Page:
There can be many causes of the development of brittle nails, but fortunately there are ways for you to stop them from worsening and to restore them back to their previous good health and strength. Continue reading to discover the five bad habits that you should cut out in order to stop brittle nails from developing and growing worse.
Using Nails as Tools
Using your nails to do various tasks, from opening a soda can to finding the end of a tape roll, can cause severe damage, even if it may not always be visible. This will reflect in the health of your nails. To stop them from growing brittle, thick, or yellow, take care to get out of the habit of using your nails as readymade tools.
Biting your nails is another bad habit that can damage your nails on the inside and out. Nail biting can leave rough edges behind, which will create the ideal environment for nails to begin drying out, growing brittle, and getting thick and yellow.
Not Wearing Gloves
Your nails can suffer a lot when they are exposed to harsh elements, such as cold weather, water, or cleaning chemicals. Therefore, to stop brittle nails, try to make sure you always wear a pair of gloves when braving the outdoors if the temperatures are low, if you are washing the dishes, or if you are using any harsh cleansers for your house.
Cutting your cuticles is a bad habit and a common culprit for the development of brittle nails. Although many manicurists may offer to remove them, cuticles are an important part of nail health, essential for protecting against nail infections. Cuticles are soft and can become damaged easily. When manicuring your nails, make sure to hydrate the cuticles as well, but handle them gently and never cut them.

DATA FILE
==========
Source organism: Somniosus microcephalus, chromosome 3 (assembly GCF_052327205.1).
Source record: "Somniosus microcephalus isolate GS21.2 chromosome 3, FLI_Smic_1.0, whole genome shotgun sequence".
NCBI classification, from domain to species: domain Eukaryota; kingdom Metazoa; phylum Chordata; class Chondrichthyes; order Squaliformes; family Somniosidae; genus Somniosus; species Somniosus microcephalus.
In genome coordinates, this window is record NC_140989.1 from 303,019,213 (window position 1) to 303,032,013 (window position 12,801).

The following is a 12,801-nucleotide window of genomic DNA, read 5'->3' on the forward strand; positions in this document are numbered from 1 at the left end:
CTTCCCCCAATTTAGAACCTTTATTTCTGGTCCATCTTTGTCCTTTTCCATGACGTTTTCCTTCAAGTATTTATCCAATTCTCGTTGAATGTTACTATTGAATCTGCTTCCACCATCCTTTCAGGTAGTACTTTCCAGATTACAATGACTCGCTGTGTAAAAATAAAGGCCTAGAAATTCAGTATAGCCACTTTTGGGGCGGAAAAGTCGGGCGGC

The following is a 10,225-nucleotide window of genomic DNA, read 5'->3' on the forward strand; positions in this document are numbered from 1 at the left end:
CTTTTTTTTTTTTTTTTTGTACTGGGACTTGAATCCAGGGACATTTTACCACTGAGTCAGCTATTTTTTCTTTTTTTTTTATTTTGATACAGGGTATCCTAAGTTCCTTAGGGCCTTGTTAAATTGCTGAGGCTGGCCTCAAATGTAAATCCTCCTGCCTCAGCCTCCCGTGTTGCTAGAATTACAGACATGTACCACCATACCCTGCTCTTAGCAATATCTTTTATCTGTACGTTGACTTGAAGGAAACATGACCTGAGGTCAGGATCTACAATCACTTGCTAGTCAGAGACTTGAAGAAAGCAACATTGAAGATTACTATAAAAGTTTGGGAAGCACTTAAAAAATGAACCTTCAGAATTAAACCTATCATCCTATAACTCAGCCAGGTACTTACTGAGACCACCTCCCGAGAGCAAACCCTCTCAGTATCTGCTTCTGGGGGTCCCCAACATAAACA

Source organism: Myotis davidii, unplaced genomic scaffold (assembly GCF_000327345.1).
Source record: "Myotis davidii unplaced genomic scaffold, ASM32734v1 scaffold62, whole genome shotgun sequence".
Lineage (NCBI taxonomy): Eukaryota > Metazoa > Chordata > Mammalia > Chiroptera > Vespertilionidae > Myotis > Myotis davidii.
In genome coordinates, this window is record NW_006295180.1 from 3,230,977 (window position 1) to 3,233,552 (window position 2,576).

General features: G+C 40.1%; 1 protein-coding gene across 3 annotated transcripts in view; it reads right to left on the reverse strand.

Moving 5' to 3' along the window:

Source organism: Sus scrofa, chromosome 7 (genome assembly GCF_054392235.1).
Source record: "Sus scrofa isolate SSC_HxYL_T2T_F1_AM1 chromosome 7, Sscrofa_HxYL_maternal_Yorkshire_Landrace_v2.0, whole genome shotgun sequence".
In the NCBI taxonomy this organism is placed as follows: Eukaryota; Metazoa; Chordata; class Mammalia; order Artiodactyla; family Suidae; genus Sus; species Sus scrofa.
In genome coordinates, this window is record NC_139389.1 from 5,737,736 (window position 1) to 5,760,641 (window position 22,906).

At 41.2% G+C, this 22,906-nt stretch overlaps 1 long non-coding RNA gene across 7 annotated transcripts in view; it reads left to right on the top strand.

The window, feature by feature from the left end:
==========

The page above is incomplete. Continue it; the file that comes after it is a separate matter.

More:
Your diet can be one of the biggest hidden factors affecting your chances of getting brittle nails. Review your diet and try to cut out anything that may impact your nails negatively, such as excessive amounts of processed foods and sugar. Instead, include plenty of calcium in your diet. Tofu, dairy products, and broccoli are all good, low-fat sources of calcium.
Brittle nails can affect many people at any stage of their lives, but it is a particularly common problem during times of hormonal imbalance, such as the years leading up to menopause or even during menopause. Fortunately, through some simple lifestyle changes and a positive outlook on health, you can begin to restore and repair your brittle nails back to their former health.
- de Berker, D.A. , André, J. & Baran, R. (2007). Nail biology and nail science. International journal of cosmetic science, 29(4), 241-275. Retrieved October 31, 2013 from http://www.ncbi.nlm.nih.gov/pubmed/18489354
- Iorizzo, M., Pazzaglia, M., M. Piraccini, B., Tullo, S. & Tosti, A. (2004). Brittle nails. Journal of Cosmetic Dermatology, 3(3), 138-144. Retrieved from http://www.ncbi.nlm.nih.gov/pubmed/17134428
- National Health Service UK. (2013). Nail abnormalities. Retrieved October 31, 2013, from http://www.nhs.uk/conditions/nail-abnormalities/Pages/Introduction.aspx